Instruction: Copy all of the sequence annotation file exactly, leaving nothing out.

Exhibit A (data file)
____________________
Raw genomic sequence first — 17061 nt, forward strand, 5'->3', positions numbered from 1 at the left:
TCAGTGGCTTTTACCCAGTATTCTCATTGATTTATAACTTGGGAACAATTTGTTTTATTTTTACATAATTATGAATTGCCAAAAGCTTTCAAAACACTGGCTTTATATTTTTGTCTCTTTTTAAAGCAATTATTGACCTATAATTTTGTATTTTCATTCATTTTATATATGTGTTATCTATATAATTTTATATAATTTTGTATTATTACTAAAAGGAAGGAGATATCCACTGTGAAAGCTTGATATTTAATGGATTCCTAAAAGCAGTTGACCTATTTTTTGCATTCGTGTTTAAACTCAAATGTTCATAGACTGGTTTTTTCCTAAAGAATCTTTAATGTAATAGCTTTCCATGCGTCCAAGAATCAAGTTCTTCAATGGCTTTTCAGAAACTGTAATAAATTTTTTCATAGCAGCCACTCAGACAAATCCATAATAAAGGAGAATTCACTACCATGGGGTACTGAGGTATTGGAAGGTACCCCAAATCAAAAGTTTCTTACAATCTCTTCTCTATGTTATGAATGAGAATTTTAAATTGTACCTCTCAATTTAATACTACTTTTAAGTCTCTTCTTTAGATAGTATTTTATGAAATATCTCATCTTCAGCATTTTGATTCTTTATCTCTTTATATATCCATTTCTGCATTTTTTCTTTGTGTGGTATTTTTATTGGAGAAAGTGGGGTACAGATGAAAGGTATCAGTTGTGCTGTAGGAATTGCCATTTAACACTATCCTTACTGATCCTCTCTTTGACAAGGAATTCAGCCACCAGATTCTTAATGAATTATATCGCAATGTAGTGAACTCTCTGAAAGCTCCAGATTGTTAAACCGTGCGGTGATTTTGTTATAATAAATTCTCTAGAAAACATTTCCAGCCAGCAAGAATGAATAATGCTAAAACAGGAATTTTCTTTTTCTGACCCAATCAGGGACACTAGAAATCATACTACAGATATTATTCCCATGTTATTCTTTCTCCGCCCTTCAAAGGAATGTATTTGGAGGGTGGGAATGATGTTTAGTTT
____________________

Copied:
Raw genomic sequence first — 17061 nt, forward strand, 5'->3', positions numbered from 1 at the left:
TCAGTGGCTTTTACCCAGTATTCTCATTGATTTATAACTTGGGAACAATTTGTTTTATTTTTACATAATTATGAATTGCCAAAAGCTTTCAAAACACTGGCTTTATATTTTTGTCTCTTTTTAAAGCAATTATTGACCTATAATTTTGTATTTTCATTCATTTTATATATGTGTTATCTATATAATTTTATATAATTTTGTATTATTACTAAAAGGAAGGAGATATCCACTGTGAAAGCTTGATATTTAATGGATTCCTAAAAGCAGTTGACCTATTTTTTGCATTCGTGTTTAAACTCAAATGTTCATAGACTGGTTTTTTCCTAAAGAATCTTTAATGTAATAGCTTTCCATGCGTCCAAGAATCAAGTTCTTCAATGGCTTTTCAGAAACTGTAATAAATTTTTTCATAGCAGCCACTCAGACAAATCCATAATAAAGGAGAATTCACTACCATGGGGTACTGAGGTATTGGAAGGTACCCCAAATCAAAAGTTTCTTACAATCTCTTCTCTATGTTATGAATGAGAATTTTAAATTGTACCTCTCAATTTAATACTACTTTTAAGTCTCTTCTTTAGATAGTATTTTATGAAATATCTCATCTTCAGCATTTTGATTCTTTATCTCTTTATATATCCATTTCTGCATTTTTTCTTTGTGTGGTATTTTTATTGGAGAAAGTGGGGTACAGATGAAAGGTATCAGTTGTGCTGTAGGAATTGCCATTTAACACTATCCTTACTGATCCTCTCTTTGACAAGGAATTCAGCCACCAGATTCTTAATGAATTATATCGCAATGTAGTGAACTCTCTGAAAGCTCCAGATTGTTAAACCGTGCGGTGATTTTGTTATAATAAATTCTCTAGAAAACATTTCCAGCCAGCAAGAATGAATAATGCTAAAACAGGAATTTTCTTTTTCTGACCCAATCAGGGACACTAGAAATCATACTACAGATATTATTCCCATGTTATTCTTTCTCCGCCCTTCAAAGGAATGTATTTGGAGGGTGGGAATGATGTTTAGTTT